Indiana Jones Treasure Hunt Game Idea

by Jennifer Mullett
Look for a real treasure chest at secondhand stores and flea markets.

Look for a real treasure chest at secondhand stores and flea markets.

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Whether you create an "Indiana Jones"-themed treasure hunt as the grand finale for a birthday party or an event of its own, you have many ideas to choose from. Incorporate imagery from the movies to bring imaginations alive as guests jump past snakes, dodge spiders and finally find the treasure they seek.

Obstacle Course Hunt

Build an obstacle course in the yard and plant clues along the way. Lead the hunt into your garage or a treed area where you can hide the treasure box filled with jewels, coins and artifacts. For children, look for imitation jewelry, which you can find at craft and other discount stores. Add chocolate coins and candy in silver and gold wrapping. Obstacles you can use include tunnels, climbing areas, hurdles and other items that require jumping over and rolling over or crawling through. Additionally, set up a taste-test area of strange foods. Be sure to tuck your clues in visible areas.

Map Hunt

For larger areas, create an "Indiana Jones"-themed treasure hunt with an old map. Depending on the number of participants, you can either cut one map into several pieces or divide guests into two groups, with maps that lead to two different treasures. Tailor the hunt according to the terrain (beach, forested area, park or backyard). Hang plastic spiders from branches and have guests hunt for a certain number of rubber snakes. Once they have found enough snakes from consulting the map, they can move to the next phase of the hunt to find the missing treasure. To hide the treasure, cut out the middle of an old book and fill it with plastic or chocolate coins.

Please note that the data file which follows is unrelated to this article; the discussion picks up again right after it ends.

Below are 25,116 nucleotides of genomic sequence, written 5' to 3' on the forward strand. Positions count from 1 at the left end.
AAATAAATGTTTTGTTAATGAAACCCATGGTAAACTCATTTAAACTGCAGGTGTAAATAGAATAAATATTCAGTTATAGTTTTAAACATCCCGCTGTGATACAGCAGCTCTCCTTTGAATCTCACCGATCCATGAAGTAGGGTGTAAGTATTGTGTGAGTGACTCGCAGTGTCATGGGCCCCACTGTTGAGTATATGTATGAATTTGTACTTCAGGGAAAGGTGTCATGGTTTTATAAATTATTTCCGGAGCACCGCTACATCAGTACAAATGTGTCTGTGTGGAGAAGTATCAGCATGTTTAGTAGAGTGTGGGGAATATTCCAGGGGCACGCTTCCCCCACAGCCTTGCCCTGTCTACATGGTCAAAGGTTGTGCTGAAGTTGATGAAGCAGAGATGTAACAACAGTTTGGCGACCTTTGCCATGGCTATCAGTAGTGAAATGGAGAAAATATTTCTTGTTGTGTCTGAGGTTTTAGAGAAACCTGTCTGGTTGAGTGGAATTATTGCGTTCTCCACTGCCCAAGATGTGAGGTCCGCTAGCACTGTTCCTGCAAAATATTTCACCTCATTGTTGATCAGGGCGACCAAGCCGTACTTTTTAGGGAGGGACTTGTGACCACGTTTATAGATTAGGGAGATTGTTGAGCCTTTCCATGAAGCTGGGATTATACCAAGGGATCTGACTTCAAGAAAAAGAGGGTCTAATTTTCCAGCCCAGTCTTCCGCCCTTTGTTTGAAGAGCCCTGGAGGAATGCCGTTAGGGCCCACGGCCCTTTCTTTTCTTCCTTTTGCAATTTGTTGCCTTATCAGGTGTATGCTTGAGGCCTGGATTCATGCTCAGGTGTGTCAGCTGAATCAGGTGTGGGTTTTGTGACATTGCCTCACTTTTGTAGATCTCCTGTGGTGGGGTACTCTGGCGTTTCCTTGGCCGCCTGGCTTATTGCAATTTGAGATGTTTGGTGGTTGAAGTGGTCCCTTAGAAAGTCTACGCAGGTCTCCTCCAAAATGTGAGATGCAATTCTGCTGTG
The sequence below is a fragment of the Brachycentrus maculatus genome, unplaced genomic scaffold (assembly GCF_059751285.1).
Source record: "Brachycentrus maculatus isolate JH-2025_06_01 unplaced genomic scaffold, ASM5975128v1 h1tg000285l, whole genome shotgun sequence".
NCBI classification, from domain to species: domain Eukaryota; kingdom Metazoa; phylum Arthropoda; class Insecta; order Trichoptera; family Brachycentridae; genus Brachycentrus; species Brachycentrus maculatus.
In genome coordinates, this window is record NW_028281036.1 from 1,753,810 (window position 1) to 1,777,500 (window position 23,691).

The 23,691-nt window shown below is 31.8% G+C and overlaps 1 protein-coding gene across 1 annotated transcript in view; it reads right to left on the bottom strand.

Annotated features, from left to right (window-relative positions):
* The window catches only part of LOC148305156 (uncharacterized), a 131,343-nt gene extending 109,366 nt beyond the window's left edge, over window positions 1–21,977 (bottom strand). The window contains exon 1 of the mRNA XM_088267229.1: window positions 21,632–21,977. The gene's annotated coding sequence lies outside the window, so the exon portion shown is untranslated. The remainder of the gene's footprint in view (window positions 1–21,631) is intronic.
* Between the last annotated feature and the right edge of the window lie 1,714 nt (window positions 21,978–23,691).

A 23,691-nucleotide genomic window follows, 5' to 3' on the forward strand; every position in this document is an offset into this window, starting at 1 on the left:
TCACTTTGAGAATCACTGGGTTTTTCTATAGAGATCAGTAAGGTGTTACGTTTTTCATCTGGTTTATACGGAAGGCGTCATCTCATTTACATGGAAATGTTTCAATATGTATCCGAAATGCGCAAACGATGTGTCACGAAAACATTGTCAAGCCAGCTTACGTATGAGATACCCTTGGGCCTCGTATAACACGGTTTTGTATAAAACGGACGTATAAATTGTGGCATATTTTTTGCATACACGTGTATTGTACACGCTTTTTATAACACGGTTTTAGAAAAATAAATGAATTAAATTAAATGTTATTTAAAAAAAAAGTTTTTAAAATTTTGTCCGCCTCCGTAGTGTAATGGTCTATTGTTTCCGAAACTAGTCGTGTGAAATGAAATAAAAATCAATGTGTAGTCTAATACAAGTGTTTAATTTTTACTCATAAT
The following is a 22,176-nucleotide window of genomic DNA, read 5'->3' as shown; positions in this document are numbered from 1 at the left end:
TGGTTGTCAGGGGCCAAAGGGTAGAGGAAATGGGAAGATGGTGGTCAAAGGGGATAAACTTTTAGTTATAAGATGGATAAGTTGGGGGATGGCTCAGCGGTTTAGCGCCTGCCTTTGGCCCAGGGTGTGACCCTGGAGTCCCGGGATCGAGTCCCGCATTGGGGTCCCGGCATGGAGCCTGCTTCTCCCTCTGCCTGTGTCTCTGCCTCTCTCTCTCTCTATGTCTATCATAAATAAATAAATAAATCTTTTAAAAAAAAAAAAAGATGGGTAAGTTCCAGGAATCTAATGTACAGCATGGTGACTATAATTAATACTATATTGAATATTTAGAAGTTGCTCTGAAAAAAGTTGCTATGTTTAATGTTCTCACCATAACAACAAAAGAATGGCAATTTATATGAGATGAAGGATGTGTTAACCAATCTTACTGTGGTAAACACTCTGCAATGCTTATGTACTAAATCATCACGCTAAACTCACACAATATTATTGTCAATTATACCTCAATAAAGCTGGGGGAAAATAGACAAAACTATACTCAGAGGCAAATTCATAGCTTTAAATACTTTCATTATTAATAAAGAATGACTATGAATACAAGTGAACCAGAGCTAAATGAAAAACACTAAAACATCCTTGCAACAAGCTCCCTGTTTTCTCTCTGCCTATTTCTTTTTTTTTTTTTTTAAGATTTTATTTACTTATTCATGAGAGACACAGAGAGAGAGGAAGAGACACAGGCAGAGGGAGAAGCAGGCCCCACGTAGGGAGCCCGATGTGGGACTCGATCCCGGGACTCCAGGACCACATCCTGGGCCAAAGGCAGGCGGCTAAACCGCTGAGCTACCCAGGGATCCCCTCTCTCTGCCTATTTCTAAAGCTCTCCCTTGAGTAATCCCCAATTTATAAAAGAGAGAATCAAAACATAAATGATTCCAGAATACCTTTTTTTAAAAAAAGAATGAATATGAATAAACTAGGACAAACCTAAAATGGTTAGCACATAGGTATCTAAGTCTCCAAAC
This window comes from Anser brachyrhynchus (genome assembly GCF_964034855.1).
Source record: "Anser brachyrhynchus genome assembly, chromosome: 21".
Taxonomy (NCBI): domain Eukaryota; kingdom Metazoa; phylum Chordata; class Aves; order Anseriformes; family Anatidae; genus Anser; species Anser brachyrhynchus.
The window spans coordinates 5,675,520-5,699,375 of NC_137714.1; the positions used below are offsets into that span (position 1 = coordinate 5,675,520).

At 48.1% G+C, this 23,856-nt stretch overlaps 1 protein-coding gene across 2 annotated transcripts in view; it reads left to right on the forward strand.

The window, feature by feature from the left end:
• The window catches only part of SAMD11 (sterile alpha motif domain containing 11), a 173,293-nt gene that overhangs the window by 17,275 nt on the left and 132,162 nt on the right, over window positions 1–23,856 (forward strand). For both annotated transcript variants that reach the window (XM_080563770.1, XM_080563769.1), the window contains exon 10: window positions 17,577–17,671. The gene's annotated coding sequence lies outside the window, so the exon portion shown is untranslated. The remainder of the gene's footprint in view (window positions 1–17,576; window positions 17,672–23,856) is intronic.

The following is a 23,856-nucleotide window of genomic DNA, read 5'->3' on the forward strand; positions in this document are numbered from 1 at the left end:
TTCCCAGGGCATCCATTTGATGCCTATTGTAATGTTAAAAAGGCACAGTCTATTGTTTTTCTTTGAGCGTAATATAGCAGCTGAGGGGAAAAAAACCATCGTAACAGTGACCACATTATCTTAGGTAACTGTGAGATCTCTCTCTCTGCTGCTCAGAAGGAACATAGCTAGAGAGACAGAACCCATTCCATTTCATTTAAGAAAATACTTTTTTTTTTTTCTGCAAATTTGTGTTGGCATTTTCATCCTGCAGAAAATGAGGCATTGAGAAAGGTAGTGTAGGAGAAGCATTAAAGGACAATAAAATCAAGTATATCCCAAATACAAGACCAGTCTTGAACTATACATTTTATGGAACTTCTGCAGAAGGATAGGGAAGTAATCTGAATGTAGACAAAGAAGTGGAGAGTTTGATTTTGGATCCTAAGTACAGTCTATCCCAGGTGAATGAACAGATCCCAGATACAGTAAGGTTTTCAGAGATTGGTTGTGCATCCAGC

Archaeological Dig

Arm guests with an Indiana Jones-style bag (a messenger bag across the shoulder), a shovel and a fedora. Divide a sandbox into as many areas as there are guests. Plant "artifacts," "bones" and "gemstones" in the sand, close to the surface for younger kids and deeper for older kids. Have participants draw numbers to determine who gets to dig in which spot. Include plastic skulls, necklaces, rings, small pottery, plastic goblets and other items. While you can find plastic versions of jewelry, older kids will appreciate the authenticity of costume jewelry found inexpensively at secondhand stores.

Snakes and Bugs

Gross your guests out with a treasure hunt using snakes, bugs and gooey substances. Hide a collection of foil-covered coins in bowls of green gelatin with slimy gummy worms and plastic bugs. Set up a kids' swimming pool and fill it with rubber snakes and coins. Or, give coins to guests who win games or fill a skull-shaped pinata with coins. When they have found a certain number of coins, the coins can be traded for treasure. Ideal treasure options include binoculars, fedoras, T-shirts, Indiana Jones DVDs and other treasures.

About the Author

Jennifer Mullett started writing in 1998. She has published several short stories in Notebook Magazine, has ghostwritten news releases and articles for local companies and continues to write fiction. Mullett has a diploma in floral design from The Canadian Institute of Floral Design and a diploma in photographic studies from Lawrence College.

Photo Credits

  • Comstock/Comstock/Getty Images